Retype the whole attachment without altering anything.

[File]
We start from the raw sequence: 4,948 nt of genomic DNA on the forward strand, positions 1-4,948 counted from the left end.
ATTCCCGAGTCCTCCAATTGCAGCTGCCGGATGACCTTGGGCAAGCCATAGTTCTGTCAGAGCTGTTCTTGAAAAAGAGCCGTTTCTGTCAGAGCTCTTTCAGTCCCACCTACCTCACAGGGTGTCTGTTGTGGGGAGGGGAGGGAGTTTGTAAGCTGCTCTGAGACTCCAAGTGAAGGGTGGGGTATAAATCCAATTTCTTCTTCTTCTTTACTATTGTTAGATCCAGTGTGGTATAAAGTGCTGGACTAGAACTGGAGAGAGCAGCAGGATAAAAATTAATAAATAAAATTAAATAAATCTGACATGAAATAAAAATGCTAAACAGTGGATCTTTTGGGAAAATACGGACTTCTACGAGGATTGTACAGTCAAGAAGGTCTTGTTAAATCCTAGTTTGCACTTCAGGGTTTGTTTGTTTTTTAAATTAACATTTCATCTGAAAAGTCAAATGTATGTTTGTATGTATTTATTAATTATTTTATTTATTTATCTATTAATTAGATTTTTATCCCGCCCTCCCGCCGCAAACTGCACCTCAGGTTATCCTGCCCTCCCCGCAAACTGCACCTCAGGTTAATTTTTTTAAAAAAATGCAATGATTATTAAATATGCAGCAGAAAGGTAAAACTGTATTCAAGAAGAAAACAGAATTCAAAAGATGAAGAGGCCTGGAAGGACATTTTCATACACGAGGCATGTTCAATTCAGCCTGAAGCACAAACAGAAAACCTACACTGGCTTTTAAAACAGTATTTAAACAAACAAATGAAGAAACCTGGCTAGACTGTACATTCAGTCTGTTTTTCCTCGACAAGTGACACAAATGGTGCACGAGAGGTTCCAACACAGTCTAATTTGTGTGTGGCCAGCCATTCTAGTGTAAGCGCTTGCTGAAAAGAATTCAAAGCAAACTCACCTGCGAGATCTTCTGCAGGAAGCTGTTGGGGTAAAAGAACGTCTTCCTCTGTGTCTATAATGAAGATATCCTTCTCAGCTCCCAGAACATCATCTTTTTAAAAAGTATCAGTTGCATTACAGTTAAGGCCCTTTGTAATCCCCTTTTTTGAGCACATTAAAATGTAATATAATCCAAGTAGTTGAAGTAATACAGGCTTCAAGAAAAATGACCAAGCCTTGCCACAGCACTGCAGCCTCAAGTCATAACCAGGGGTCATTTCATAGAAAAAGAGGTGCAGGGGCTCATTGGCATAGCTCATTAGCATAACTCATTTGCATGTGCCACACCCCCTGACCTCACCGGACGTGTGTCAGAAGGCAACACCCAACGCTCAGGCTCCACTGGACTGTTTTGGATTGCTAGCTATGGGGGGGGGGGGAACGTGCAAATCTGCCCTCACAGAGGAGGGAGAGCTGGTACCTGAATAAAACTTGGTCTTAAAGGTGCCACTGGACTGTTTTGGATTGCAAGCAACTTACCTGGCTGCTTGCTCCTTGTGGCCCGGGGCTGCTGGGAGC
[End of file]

We start from the raw sequence: 4,948 nt of genomic DNA on the forward strand, positions 1-4,948 counted from the left end.
ATTCCCGAGTCCTCCAATTGCAGCTGCCGGATGACCTTGGGCAAGCCATAGTTCTGTCAGAGCTGTTCTTGAAAAAGAGCCGTTTCTGTCAGAGCTCTTTCAGTCCCACCTACCTCACAGGGTGTCTGTTGTGGGGAGGGGAGGGAGTTTGTAAGCTGCTCTGAGACTCCAAGTGAAGGGTGGGGTATAAATCCAATTTCTTCTTCTTCTTTACTATTGTTAGATCCAGTGTGGTATAAAGTGCTGGACTAGAACTGGAGAGAGCAGCAGGATAAAAATTAATAAATAAAATTAAATAAATCTGACATGAAATAAAAATGCTAAACAGTGGATCTTTTGGGAAAATACGGACTTCTACGAGGATTGTACAGTCAAGAAGGTCTTGTTAAATCCTAGTTTGCACTTCAGGGTTTGTTTGTTTTTTAAATTAACATTTCATCTGAAAAGTCAAATGTATGTTTGTATGTATTTATTAATTATTTTATTTATTTATCTATTAATTAGATTTTTATCCCGCCCTCCCGCCGCAAACTGCACCTCAGGTTATCCTGCCCTCCCCGCAAACTGCACCTCAGGTTAATTTTTTTAAAAAAATGCAATGATTATTAAATATGCAGCAGAAAGGTAAAACTGTATTCAAGAAGAAAACAGAATTCAAAAGATGAAGAGGCCTGGAAGGACATTTTCATACACGAGGCATGTTCAATTCAGCCTGAAGCACAAACAGAAAACCTACACTGGCTTTTAAAACAGTATTTAAACAAACAAATGAAGAAACCTGGCTAGACTGTACATTCAGTCTGTTTTTCCTCGACAAGTGACACAAATGGTGCACGAGAGGTTCCAACACAGTCTAATTTGTGTGTGGCCAGCCATTCTAGTGTAAGCGCTTGCTGAAAAGAATTCAAAGCAAACTCACCTGCGAGATCTTCTGCAGGAAGCTGTTGGGGTAAAAGAACGTCTTCCTCTGTGTCTATAATGAAGATATCCTTCTCAGCTCCCAGAACATCATCTTTTTAAAAAGTATCAGTTGCATTACAGTTAAGGCCCTTTGTAATCCCCTTTTTTGAGCACATTAAAATGTAATATAATCCAAGTAGTTGAAGTAATACAGGCTTCAAGAAAAATGACCAAGCCTTGCCACAGCACTGCAGCCTCAAGTCATAACCAGGGGTCATTTCATAGAAAAAGAGGTGCAGGGGCTCATTGGCATAGCTCATTAGCATAACTCATTTGCATGTGCCACACCCCCTGACCTCACCGGACGTGTGTCAGAAGGCAACACCCAACGCTCAGGCTCCACTGGACTGTTTTGGATTGCTAGCTATGGGGGGGGGGGGAACGTGCAAATCTGCCCTCACAGAGGAGGGAGAGCTGGTACCTGAATAAAACTTGGTCTTAAAGGTGCCACTGGACTGTTTTGGATTGCAAGCAACTTACCTGGCTGCTTGCTCCTTGTGGCCCGGGGCTGCTGGGAGC